A few years from now, your vacation might take you to a room much like number 267 at the Hilton Garden Inn at LAX/El Segundo. As you enter, motion sensors automatically turn on the lights. You touch the biometric safe with your thumb, and the door opens to store your valuables. You flop on the bed, and its system of slats and air pockets molds to your body’s weight and contours. Your remote dims the lights, opens the drapes, checks your e-mail on plasma television, and changes the digital artwork on the walls to suit your tastes. A videophone lets you see that it’s room service knocking at the door with a chilled bottle of champagne. Not a bad way to start your vacation.
Room 267 is Hilton’s test lab, but it won’t be long before at least some of these innovations become standard fare for large hotel chains. “In 10 years, hotel rooms will look nothing like they do today,” says Dennis Koci, senior vice president of operations support at Hilton Hotels. “For instance, walls will be entertainment portals, where any mood or multimedia experience is possible.”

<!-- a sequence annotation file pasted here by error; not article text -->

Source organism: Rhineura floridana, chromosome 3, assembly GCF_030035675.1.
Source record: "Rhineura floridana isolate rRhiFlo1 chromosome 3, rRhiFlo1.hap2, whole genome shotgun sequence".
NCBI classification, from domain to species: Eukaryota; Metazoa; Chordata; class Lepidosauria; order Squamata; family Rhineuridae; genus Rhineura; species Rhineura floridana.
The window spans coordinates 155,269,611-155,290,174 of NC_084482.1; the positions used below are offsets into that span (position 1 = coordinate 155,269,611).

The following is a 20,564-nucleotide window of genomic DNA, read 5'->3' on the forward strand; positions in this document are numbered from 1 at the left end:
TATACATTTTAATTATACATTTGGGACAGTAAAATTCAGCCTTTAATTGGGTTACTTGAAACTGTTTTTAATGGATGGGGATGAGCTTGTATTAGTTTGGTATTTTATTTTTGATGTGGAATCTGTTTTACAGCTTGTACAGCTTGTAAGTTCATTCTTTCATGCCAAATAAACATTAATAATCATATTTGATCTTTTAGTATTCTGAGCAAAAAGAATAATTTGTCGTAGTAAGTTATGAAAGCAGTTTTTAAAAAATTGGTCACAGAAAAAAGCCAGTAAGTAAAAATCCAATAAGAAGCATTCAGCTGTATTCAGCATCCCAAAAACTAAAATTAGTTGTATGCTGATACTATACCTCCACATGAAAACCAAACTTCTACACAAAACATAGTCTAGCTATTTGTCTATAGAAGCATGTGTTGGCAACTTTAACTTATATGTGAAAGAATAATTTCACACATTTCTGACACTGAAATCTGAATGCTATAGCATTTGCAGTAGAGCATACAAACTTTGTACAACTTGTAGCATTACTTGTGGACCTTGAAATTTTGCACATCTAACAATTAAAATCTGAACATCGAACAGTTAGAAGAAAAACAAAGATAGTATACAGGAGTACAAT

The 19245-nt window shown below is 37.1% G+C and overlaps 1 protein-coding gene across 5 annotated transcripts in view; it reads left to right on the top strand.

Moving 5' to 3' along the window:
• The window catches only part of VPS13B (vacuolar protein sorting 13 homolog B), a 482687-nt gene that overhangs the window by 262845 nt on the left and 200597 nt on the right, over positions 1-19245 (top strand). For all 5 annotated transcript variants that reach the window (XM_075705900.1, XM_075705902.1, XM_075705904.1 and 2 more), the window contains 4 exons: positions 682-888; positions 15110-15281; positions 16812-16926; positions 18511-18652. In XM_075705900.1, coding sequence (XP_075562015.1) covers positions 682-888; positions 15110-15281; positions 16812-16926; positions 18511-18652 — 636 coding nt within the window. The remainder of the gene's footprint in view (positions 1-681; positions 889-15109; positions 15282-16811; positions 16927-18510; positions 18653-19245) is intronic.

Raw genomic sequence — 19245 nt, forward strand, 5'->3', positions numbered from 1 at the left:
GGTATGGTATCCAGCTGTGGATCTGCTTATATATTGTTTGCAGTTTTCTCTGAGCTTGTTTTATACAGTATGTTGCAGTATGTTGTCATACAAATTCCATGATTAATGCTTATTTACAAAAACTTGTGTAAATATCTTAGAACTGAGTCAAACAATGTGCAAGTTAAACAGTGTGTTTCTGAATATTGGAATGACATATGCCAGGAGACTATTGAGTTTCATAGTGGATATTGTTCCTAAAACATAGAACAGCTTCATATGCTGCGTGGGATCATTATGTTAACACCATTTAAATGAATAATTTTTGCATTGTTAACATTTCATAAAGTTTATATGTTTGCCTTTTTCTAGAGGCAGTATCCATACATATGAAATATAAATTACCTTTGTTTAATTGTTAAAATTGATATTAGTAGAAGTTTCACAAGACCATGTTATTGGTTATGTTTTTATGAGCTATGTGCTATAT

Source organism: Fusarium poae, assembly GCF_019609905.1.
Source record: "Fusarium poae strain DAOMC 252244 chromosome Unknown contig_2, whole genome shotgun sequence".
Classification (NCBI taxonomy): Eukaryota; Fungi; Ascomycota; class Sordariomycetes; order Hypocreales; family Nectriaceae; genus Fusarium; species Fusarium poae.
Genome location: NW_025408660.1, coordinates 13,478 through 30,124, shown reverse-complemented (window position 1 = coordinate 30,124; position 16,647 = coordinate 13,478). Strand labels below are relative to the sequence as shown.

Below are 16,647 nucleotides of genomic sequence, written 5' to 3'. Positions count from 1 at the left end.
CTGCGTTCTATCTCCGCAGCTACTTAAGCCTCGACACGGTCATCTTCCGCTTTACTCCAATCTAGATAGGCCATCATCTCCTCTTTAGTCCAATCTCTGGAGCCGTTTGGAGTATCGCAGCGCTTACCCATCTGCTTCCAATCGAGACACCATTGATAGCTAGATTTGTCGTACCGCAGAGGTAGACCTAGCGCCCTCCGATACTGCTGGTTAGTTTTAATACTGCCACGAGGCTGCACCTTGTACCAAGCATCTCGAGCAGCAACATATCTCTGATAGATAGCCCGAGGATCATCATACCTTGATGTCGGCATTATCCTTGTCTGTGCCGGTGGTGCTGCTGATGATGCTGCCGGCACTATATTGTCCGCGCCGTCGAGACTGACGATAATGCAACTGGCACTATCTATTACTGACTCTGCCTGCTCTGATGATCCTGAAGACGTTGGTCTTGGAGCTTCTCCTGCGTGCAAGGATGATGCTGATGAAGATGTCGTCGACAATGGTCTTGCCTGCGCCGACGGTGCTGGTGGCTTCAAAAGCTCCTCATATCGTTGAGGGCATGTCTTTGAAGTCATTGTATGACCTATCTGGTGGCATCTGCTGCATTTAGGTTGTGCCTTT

Why the hotel tech frenzy? Well, primarily because demand is growing and tech is becoming more affordable. Take Wi-Fi, for example-it costs less to install than fiber optic cable, which entails running thousands of yards of wire. Since December Marriott International has Wi-Fi-enabled close to 400 of its Marriott, Rennaissance and other properties. Both Starwood and Hilton are racing to provide wireless service too. The Hotel Valencia in Silicon Valley, with help from Hewlett Packard and Cisco, now offers wireless access and Internet-capable Cisco phones in the guestrooms. Travelers can expect to pay $10 to 20 per day for the hookup, which hoteliers hope will appeal to both business people and families. If you are going
to browse the Web, you might as well be poolside.
TECH TRAVEL TIPS
For $5.99 per flight, Verizon Airfone’s JetConnect (on Continental Airlines) hooks to a laptop or PDA to offer Instant Messaging, news, stock quotes, local listings and games.
World in Your Palm
MobiMate‘s WorldMate PDA software ($24.95) checks the time in five cities in a flash, calls up the weather forecast for each city, and converts nearly 100 world currencies. If your PDA is wireless, WorldMate can update itself on the road.
Hop-On‘s new disposable, recyclable, prepaid mobile phone (with coast-to-coast coverage) offers 60 prepaid minutes for $40.
Mapopolis‘ Clear Route package ($349.99) uses a GPS transmitter with your Pocket PC to determine your car’s position and speed, and suggests alternate routes to avoid traffic.